Helping patients manage chronic pain has become an increasing challenge for health care providers, particularly in the face of an ongoing opioid epidemic in the United States.
In response, the National Center for Complementary and Integrative Health (NCCIH) at the National Institutes of Health (NIH) has made funding research on integrative health approaches to pain management—exploring which approaches can be implemented as part of an overall treatment strategy—a research priority.
An important part of our work focuses on the U.S. military, who have both chronic pain rates and opioid use rates that are much higher than those of the general population. In fact, NCCIH is partnering on pain research initiatives with the U.S. Department of Veterans Affairs, the Department of Defense, and several agencies at NIH.
This blog post looks at how NCCIH used Facebook Live to communicate the importance of this research focus to the public, engage with concerned citizens about the future of pain management treatments, and increase the reach and visibility of this topic.
A Layered Approach
NCCIH hosts a yearly Integrative Medicine Research Lecture Series that explores the current state of research and practice involving complementary and integrative health approaches. These talks take place on the NIH campus, are free and open to the public, and are live-streamed and archived through a streaming service provided by NIH. This year’s spring lectures focused on the U.S. military, veterans, and their families.
To increase visibility and engagement of these talks, NCCIH implemented a digital strategy by:
- Streaming the lectures through Facebook Live in addition to the NIH videocast
- Hosting post-lecture Facebook Live Q&A sessions with each of the speakers
- Rounding out the series with an online-only event—an additional Facebook Live Q&A with high-level retired military personnel, now faculty members at the Uniformed Services University of the Health Sciences, who have extensive pain management experience
- Visually branding the series in addition to using a hashtag and series title.
The topics included resilience in military families, pain and opioid management in veterans, and the incorporation of mind and body approaches into military health treatment plans.
What Do We Know?
We can look at the success of this series in two ways:
- Did the Facebook Live events help increase our reach?
- Were we able to engage with our online communities?
An Increase in Reach
Since airing, the lectures, taken together, have had almost six times more views on Facebook Live than through the NIH streaming service. This shows that Facebook Live can be used as an additional streaming service that taps into our Center’s existing online networks.
And what about the Facebook Live Q&A sessions?
Each Q&A built momentum on the one that preceded it:
- The first Q&A, a conversation on resilience in military families, had modest numbers, with a reach of 5,073 people and 5 comments.
- The second Q&A, on pain and opioid management in veterans, reached 16,234 people and amassed 18 comments and questions.
- The third Q&A, on mind and body approaches and the U.S. military, had a lower reach at 9,430 people, but it was our most commented on Facebook Live event, with the community leaving 34 comments and questions for our interviewees.
An Increase in Engagement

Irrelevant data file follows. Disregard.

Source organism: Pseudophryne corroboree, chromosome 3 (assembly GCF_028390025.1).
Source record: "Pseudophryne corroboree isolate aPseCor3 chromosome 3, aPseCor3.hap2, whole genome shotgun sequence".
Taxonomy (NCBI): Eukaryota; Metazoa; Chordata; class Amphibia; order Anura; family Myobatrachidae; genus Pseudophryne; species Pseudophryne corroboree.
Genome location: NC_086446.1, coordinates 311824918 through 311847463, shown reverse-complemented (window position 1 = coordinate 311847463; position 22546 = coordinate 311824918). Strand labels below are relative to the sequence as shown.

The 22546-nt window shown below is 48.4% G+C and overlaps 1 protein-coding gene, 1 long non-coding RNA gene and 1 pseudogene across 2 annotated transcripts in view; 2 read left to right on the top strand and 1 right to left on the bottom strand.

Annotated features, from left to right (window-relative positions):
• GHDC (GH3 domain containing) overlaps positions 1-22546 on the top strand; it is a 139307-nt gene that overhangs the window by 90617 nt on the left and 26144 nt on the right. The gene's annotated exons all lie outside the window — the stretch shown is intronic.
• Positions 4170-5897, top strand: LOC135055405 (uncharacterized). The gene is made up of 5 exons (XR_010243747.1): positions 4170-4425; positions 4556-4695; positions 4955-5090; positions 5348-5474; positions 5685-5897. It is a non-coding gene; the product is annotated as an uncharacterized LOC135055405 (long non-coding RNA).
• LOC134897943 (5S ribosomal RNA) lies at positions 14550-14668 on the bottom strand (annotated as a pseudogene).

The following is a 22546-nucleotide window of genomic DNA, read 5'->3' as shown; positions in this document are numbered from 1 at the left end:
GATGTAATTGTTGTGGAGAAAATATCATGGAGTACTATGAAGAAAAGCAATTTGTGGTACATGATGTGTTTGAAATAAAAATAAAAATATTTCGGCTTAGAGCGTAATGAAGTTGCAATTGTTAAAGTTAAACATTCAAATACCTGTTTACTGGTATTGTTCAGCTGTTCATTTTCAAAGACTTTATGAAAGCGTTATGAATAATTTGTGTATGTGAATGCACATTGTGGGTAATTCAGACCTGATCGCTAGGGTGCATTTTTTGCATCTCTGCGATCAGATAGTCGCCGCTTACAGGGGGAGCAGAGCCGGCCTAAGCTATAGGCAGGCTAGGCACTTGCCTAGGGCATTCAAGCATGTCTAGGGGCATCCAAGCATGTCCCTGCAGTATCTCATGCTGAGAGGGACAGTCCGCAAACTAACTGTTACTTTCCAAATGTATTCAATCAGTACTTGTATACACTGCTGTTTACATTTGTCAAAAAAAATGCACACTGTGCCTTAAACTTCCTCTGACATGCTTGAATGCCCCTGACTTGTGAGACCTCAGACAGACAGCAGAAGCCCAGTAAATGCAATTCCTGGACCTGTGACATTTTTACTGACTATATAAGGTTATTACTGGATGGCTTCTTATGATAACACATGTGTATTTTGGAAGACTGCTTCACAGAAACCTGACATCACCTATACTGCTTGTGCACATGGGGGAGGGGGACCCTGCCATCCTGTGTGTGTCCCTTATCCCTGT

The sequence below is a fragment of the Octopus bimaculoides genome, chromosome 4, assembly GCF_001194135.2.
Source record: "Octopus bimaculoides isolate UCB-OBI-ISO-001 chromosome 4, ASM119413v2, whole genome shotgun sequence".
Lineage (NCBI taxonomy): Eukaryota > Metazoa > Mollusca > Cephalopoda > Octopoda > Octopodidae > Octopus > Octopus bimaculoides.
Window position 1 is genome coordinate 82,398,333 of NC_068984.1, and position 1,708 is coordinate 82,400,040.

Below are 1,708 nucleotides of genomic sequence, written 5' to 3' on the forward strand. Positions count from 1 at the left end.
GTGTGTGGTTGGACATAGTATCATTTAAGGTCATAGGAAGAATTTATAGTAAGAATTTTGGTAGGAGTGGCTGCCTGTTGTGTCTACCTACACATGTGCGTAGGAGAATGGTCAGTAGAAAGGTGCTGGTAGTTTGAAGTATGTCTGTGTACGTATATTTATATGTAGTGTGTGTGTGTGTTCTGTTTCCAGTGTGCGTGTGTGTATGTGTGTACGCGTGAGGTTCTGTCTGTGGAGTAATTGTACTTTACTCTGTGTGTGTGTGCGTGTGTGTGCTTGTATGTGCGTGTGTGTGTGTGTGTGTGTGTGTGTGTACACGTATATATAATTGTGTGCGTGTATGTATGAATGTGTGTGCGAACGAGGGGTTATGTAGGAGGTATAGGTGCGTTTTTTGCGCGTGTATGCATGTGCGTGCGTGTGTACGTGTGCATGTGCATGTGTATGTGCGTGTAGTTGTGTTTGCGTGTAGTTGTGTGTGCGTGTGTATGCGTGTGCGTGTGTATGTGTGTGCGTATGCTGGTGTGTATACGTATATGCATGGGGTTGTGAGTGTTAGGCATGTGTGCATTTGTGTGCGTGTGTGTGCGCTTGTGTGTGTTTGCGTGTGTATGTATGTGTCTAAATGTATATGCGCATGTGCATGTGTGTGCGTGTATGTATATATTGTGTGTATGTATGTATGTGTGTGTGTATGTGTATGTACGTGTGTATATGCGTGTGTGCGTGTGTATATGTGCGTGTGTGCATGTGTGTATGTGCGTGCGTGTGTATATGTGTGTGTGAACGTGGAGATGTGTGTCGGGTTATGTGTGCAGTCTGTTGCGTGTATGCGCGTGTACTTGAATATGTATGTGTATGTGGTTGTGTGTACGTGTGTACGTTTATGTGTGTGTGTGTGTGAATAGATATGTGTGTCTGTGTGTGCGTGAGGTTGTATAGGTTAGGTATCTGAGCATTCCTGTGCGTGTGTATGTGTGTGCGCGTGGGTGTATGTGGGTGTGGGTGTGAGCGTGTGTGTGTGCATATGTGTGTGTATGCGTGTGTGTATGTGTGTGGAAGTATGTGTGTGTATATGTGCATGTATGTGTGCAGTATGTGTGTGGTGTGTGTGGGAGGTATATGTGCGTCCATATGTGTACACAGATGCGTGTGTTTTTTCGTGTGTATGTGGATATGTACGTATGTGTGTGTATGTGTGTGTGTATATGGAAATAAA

The momentum that was built throughout the series culminated in a Facebook Live Q&A session that had 141 percent more reactions, 70 percent more comments, and 78 percent more shares than the Facebook Live that preceded it just 2 weeks earlier .
Why the incremental increase in engagement? A few reasons stand out:
- There was constant promotion of the series throughout March and April, with periodic reminders of upcoming events.
- The topic of the last Q&A was general—it focused on mind and body approaches and the U.S. military—and allowed for people to ask a broad range of questions, serving as a solid capstone for the series.
- The experts in the last Q&A were high-profile retired military personnel whose stories and experiences connected with the audience.
This element of Facebook Live—the element that puts not just the science, but the stories behind the science, into people’s homes or offices—has changed how researchers and subject matter experts reach their audiences.
Individuals who want to attend a lecture or learn more about a health topic but can’t join in person are still given the opportunity to show their emotions, share information, reach out to friends who might be interested, ask questions, and receive responses.
What Did We Learn?
A Facebook Live series on one central topic—in our case on integrative health and the U.S. military—allowed for a larger, more in-depth story arc to be told. That story examined coping mechanisms and parenting techniques for military families, explored approaches to help veterans manage pain and opioids, and allowed for a general discussion on complementary health approaches—like acupuncture, yoga, and meditation—and how they are integrated (or could be integrated) into U.S. military health services.
Each event, on the heels of the one before it, was an opportunity for promotion—an opportunity to provide audiences with a fresh angle to a standing topic—giving the traditional stand-at-a-podium lecture a new and multifaceted life.
 It’s unclear why the overall reach of this third Facebook Live Q&A was lower, despite higher engagement metrics. Because Facebook regularly changes their algorithm, it’s possible a change could have taken place that affected those reach numbers.↩